Wesleyan portrait of Takeshi  Watanabe

Takeshi Watanabe

Assistant Professor of East Asian Studies



BA Yale University
PHD Yale University

Takeshi Watanabe

Takeshi Watanabe is currently completing a book manuscript, Healing through Writing: Eiga monogatari, A Women’s History of Late Heian Japan. The book examines A Tale of Flowering Fortunes, a historical tale contemporaneous to The Tale of Genji (c. 1000). It shows how the rise of writing in the vernacular allowed for a new type of history, one that sought to capture court gossip and channel its divisive energy into stories that brought healing. The book aims to inspire conversations about what constitutes historical writing and its aims.

Watanabe's next project centers on representations of food and eating in premodern Japan. He has two forthcoming publications on food in the Heian period, one in a forthcoming collection of papers on Japanese foodways edited by Nancy Stalker, Devouring Japan: Global Perspectives on Japanese Culinary Identity (Oxford University Press). He has also published in Japanese and English on The Illustrated Scroll of the Wine or Rice Debate (Shuhanron emaki, 16th century). https://nirc.nanzan-u.ac.jp/nfile/2989  He has also published on Japanese tea culture. Watanabe's interest in food seeks to challenge assumptions about Japanese identity, and to foster engagement with food as a vehicle through which society and individuals express their dilemmas and aspirations.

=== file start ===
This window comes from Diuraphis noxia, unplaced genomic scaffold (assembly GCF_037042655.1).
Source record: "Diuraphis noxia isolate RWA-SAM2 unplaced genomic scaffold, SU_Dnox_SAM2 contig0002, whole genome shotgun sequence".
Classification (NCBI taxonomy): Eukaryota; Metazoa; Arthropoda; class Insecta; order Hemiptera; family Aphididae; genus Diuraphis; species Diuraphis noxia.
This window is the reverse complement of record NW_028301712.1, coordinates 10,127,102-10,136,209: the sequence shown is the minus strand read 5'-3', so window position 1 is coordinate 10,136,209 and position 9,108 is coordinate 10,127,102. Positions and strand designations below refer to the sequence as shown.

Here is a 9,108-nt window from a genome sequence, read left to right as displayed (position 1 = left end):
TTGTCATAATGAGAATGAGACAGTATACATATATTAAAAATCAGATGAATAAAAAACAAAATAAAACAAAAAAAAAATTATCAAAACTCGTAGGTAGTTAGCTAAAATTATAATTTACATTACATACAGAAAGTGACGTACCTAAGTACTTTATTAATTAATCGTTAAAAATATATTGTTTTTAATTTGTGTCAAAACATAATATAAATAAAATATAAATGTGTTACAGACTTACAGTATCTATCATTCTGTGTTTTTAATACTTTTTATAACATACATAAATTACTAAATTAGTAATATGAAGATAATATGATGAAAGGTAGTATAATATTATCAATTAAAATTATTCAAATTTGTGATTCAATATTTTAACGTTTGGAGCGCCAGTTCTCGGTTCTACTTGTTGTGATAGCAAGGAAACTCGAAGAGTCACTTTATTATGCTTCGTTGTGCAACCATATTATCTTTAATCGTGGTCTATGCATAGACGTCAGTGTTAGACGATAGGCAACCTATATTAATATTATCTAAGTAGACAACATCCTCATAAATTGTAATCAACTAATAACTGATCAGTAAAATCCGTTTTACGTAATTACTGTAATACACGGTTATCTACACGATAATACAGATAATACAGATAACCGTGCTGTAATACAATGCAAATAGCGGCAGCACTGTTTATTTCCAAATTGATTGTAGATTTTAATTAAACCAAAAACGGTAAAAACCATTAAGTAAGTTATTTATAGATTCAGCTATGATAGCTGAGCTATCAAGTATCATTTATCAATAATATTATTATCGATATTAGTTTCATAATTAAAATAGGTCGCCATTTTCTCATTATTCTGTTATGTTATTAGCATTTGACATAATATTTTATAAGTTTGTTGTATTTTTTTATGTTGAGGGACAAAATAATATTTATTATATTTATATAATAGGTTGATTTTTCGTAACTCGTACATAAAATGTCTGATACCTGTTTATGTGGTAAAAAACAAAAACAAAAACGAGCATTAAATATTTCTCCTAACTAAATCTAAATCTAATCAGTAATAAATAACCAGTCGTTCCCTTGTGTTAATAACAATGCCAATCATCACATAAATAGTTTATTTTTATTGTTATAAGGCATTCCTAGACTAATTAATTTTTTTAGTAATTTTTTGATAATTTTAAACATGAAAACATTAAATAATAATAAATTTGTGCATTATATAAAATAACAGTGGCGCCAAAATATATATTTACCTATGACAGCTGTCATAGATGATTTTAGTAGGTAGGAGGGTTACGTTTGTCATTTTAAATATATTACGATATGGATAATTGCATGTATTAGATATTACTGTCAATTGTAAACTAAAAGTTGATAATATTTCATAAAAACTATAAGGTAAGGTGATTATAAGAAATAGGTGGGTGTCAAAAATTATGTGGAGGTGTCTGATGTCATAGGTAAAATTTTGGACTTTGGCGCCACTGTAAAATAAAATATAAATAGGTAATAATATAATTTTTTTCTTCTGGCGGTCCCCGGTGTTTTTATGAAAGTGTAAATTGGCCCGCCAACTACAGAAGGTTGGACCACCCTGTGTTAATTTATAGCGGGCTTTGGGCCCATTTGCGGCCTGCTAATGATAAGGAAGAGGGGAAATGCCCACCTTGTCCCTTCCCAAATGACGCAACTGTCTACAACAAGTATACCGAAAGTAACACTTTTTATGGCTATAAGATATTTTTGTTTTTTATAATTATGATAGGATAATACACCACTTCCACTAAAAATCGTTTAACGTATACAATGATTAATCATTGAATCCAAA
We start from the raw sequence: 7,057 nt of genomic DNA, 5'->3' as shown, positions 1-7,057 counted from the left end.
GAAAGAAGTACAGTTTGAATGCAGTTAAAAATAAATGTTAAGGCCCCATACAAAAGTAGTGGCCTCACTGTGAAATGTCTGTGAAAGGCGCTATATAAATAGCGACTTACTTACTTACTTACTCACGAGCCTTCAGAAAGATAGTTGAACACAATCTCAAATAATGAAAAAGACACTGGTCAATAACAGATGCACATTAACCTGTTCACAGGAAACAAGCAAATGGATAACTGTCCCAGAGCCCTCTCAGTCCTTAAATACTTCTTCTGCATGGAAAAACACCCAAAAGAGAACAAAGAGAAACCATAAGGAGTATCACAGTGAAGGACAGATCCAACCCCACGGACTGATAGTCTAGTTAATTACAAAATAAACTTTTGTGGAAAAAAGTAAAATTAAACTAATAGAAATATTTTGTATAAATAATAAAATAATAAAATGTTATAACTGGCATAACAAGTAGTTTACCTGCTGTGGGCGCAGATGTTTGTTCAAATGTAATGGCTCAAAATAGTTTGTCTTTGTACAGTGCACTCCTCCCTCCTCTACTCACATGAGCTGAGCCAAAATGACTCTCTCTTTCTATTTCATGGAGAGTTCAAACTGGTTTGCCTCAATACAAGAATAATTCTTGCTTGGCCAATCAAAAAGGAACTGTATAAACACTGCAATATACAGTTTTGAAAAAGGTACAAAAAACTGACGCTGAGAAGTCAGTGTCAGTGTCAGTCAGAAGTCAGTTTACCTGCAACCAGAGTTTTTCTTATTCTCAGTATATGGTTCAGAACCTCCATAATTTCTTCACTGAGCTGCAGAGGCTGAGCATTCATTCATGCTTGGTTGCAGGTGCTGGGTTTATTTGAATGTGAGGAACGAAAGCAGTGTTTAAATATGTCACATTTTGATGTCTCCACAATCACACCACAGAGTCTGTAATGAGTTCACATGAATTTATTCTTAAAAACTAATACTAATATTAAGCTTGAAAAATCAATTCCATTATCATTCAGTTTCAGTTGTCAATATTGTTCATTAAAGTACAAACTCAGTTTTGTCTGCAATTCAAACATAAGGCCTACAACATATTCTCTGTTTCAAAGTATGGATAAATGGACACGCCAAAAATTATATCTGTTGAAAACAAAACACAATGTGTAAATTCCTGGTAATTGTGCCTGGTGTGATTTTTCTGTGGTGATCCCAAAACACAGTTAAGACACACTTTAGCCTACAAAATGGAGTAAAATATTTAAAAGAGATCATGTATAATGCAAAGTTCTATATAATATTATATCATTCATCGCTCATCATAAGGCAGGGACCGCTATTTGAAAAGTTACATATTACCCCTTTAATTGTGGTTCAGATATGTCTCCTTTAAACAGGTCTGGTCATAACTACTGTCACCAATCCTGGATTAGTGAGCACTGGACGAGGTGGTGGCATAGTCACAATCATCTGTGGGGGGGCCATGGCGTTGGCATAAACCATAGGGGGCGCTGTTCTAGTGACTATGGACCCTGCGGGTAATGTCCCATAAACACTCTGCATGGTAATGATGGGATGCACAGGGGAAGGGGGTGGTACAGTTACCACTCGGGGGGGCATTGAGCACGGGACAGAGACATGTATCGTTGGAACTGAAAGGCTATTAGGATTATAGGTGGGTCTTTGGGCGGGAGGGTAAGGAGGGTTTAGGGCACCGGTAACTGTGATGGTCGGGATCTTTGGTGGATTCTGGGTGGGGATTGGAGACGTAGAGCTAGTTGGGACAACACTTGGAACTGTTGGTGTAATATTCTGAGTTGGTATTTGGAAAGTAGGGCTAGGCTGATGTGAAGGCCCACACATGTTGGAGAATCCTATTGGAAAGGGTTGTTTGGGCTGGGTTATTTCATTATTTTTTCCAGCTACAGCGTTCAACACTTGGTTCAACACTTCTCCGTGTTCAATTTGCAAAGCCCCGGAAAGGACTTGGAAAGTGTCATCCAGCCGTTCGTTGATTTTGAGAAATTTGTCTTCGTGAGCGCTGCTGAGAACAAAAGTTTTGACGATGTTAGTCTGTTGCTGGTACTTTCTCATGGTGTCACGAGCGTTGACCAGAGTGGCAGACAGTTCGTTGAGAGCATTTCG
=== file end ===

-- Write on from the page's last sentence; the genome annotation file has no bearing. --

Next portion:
Previously, Watanabe taught in East Asian Studies, History and Art History at Connecticut College. He has also worked as a curatorial assistant at the Yale University Art Gallery.

Academic Affiliations

Office Hours

Fall 2016: Mondays and Wednesdays 11 to 12, or by appointment.


Spring 2017
CEAS 201 - 01

CEAS 215 - 01
WWII Legacy in Post-War Japan

Fall 2017
CEAS 210 - 01
Japanese Culture Through Food

JAPN 220 - 01
Debating Japan in Japanese